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  • Modern New Orleans

    Posted on August 23rd, 1982 in Review

    At the Public Theater’s New Orleans-New York jazz concerts on Friday and Saturday, the wind players strolled onto the stage to begin solos, offstage to end them. It was a subtle but direct reminder of the connection between this sextet and the marches and street parades that lend so much New Orleans music its syncopated strut - a tradition that came through the modern harmonies of the sextet’s compositions.   Keep reading »

  • A Modern Kind of New Orleans Jazz In Town

    Posted on August 20th, 1982 in Profiles & Interviews

    JAZZ as we know it began in New Orleans. Black musicians may have been improvising a jazzlike music in other cities and towns in the early years of this century, but Buddy Bolden, King Oliver, Jelly Roll Morton, Sidney Bechet, Louis Armstrong and the other innovators who stamped their identities on the new music and breathed life into it were all New Orleans men.   Keep reading »

  • Trumpeter WYNTON MARSALIS has been hailed as a symbol for the New Decade

    Posted on July 19th, 1982 in Profiles & Interviews

    Trumpeter WYNTON MARSALIS has been hailed as a symbol for the New Decade, and that’s a’lot to live up to. Chrissie Murray brings an insight into this forthright, young spokesman for jazz in the Eighties.   Keep reading »

  • A family of music phenoms

    Posted on May 23rd, 1982 in Profiles & Interviews

    It would require a long journey back into musical history to find a sibling team as precociously talented as the Marsalis Brothers. A couple of years ago they were just a pair of teen-agers unknown outside their New Orleans home, presently they have the hottest and most widely publicized new combo in jazz, a CBS Records contract, and a schedule that takes in festivals around the United States and Europe.   Keep reading »

  • Jazz Families Bridge The Generation Gap

    Posted on May 16th, 1982 in Profiles & Interviews

    During the early decades of jazz it wasn’t at all unusual to find fathers and sons playing together in the same bands and indulging in familial give-and-take - mature musicianship and on-the-job know-how versus youthful innovation and first-time exuberance. In the black neighborhoods of New Orleans and the other cities where jazz flourished early, only the holier-than-thou looked down on music as a profession. It was an honorable route out of the black ghetto, in many cases the only route.   Keep reading »

  • Wynton Marsalis’ Top Brass

    Posted on April 30th, 1982 in Profiles & Interviews

    Virtuosity is rare in both the jazz and classical worlds, and trumpet player Wynton Marsalis is determined to be the best in both of them.   Keep reading »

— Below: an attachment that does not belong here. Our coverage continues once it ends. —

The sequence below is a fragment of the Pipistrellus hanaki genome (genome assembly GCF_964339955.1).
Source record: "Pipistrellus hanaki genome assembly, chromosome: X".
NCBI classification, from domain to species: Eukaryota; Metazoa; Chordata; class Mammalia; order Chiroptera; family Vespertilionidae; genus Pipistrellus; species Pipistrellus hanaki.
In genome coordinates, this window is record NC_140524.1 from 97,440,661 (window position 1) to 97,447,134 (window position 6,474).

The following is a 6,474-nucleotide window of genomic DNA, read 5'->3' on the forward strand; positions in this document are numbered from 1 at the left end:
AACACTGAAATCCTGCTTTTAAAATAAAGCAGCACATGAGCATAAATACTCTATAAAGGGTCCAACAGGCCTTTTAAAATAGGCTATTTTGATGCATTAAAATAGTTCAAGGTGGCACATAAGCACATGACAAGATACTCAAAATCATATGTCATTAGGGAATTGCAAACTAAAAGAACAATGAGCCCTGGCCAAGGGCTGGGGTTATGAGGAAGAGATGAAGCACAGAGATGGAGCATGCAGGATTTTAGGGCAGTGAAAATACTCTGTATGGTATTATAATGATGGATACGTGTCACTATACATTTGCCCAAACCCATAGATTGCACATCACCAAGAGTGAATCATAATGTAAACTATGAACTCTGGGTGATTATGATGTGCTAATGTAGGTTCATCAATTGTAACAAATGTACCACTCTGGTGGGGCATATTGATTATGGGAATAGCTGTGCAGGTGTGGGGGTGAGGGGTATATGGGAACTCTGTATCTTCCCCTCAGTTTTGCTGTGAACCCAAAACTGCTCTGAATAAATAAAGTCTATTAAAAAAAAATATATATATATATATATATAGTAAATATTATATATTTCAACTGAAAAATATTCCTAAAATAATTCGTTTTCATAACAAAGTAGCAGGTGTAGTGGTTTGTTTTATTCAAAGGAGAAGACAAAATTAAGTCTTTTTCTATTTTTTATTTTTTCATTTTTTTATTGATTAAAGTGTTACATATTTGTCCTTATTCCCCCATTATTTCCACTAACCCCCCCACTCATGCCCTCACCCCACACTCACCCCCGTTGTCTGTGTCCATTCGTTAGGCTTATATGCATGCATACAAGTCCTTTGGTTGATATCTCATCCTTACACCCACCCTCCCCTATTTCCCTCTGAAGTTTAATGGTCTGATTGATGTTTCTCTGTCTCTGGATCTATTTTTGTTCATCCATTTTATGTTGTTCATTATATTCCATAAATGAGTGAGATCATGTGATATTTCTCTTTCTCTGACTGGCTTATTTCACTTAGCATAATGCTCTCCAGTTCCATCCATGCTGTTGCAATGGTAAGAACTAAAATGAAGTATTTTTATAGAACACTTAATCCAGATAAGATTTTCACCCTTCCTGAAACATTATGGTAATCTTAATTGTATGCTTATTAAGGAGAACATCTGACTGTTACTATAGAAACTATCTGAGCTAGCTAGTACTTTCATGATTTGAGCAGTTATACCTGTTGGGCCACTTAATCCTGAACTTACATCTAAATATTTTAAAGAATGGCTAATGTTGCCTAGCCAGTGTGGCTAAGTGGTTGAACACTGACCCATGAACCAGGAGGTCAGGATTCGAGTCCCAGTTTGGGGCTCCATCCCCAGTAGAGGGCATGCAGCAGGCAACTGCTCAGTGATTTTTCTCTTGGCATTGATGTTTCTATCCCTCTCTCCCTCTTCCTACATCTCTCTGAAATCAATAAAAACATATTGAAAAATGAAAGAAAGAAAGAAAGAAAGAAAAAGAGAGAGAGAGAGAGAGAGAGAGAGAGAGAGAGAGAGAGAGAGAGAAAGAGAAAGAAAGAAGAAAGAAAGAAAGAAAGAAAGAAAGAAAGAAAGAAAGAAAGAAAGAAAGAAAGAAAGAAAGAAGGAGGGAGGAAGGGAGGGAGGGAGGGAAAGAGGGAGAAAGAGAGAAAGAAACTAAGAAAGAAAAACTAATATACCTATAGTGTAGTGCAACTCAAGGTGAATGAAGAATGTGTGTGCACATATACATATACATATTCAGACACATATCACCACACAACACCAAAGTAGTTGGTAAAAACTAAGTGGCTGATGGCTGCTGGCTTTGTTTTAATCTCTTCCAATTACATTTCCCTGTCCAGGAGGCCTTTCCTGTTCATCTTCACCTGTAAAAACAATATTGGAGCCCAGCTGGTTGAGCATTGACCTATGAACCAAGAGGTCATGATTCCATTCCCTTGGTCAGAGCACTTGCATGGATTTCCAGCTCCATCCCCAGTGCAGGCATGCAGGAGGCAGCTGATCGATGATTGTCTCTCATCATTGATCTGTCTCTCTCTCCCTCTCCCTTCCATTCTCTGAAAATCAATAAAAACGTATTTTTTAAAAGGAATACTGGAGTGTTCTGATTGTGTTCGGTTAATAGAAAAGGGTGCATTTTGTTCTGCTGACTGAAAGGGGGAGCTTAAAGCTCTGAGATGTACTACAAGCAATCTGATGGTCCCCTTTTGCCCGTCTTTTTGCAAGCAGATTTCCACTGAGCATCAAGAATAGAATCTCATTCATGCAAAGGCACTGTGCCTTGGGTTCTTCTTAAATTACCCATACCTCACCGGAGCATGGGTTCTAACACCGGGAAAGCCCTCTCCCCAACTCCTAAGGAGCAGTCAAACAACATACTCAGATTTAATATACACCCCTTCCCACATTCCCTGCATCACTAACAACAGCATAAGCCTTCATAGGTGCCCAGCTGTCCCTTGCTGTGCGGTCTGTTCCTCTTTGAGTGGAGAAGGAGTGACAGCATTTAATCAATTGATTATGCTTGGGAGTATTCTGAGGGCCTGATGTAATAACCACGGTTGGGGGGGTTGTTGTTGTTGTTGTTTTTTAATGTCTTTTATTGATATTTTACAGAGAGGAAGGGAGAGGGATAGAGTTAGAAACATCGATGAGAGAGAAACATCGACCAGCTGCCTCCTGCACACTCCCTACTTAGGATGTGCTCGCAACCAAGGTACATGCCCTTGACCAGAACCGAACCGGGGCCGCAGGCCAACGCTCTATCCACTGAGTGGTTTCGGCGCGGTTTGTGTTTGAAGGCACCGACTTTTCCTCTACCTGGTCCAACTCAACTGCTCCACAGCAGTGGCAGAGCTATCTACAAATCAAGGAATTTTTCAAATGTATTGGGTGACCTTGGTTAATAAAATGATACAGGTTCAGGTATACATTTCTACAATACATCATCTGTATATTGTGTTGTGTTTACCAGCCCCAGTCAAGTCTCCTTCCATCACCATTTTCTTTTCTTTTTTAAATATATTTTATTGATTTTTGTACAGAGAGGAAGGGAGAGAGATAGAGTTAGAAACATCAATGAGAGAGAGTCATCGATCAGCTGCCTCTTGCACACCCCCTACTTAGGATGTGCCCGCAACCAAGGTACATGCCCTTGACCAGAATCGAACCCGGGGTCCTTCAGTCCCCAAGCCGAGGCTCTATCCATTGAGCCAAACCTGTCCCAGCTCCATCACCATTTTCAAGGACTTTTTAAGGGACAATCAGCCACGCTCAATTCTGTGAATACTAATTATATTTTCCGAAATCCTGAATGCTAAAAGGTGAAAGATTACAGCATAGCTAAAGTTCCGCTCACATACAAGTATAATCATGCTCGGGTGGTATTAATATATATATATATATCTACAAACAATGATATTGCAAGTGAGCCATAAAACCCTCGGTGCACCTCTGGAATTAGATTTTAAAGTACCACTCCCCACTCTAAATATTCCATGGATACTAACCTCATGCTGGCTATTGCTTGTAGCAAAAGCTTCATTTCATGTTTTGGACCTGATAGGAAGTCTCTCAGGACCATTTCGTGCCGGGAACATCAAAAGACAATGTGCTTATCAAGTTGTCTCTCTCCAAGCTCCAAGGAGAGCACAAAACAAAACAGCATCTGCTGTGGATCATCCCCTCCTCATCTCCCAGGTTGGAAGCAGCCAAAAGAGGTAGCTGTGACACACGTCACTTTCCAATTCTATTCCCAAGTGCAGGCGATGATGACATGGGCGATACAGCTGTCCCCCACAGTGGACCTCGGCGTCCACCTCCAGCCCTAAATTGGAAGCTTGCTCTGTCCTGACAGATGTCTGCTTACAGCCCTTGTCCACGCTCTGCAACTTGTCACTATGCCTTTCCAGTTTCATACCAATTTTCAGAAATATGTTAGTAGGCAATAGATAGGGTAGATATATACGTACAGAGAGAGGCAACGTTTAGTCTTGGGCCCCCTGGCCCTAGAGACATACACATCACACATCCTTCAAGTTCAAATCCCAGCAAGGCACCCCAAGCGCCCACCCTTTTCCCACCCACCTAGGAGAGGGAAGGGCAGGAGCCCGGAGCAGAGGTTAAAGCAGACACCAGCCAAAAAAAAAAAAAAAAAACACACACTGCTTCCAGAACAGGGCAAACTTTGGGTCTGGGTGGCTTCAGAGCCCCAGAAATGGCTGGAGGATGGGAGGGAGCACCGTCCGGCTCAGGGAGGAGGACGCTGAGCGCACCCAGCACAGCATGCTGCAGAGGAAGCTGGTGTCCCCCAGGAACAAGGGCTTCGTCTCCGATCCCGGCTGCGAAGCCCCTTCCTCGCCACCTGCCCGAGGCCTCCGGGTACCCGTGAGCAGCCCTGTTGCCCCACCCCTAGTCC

• Wynton Marsalis happened to have an ideal role model in his father, the pianist Ellis Marsalis

    Posted on March 19th, 1982 in Profiles & Interviews

    How Wynton Marsalis, keeps his head screwed on straight is beyond me. Such lavish and sustained praise has been aimed at this fine young trumpeter from New Orleans over the last few months that I cannot conceive of any 20-year-old, even one as obviously whole and motivated and self-disciplined as Marsalis, not being affected in a darkly deleterious way.   Keep reading »

  • Wynton Marsalis: At 20, a master of jazz style

    Posted on February 28th, 1982 in Profiles & Interviews

    It’s seldom that any jazz musician - let alone such a very young, not yet widely known player as trumpeter Wynton Marsalis - gets a page to himself in People magazine. But early this year that’s where Marsalis was, under the banner “Personalities to Watch.”   Keep reading »

  • Profile: Wynton Marsalis (Downbeat 1982)

    Posted on January 10th, 1982 in Profiles & Interviews

    When Wynton Marsalis was six years old, his father, Ellis Marsalis, was playing in Al Hirt’s band. At that time, Hirt gave young Wynton a horn. Fourteen years later, Wynton has completed one jazz album, plans to record a classical album, is a full scholarship student at Juilliard, and the winner of the 1981 down beat Critics Poll for talent deserving wider recognition in the trumpet category. Never let it be said that Al Hirt doesn’t know potential when he sees it.   Keep reading »

  • Wynton Marsalis supreme on first disc

    Posted on December 29th, 1981 in Review

    It’s been almost two decades since anyone has electrified the inner circle of the jazz world as much as a young trumpet player from New Orleans named Wynton Marsalis. And a lot of fans are hoping that his prodigious talent can help lift the music ∆°ut of its current depressed state.   Keep reading »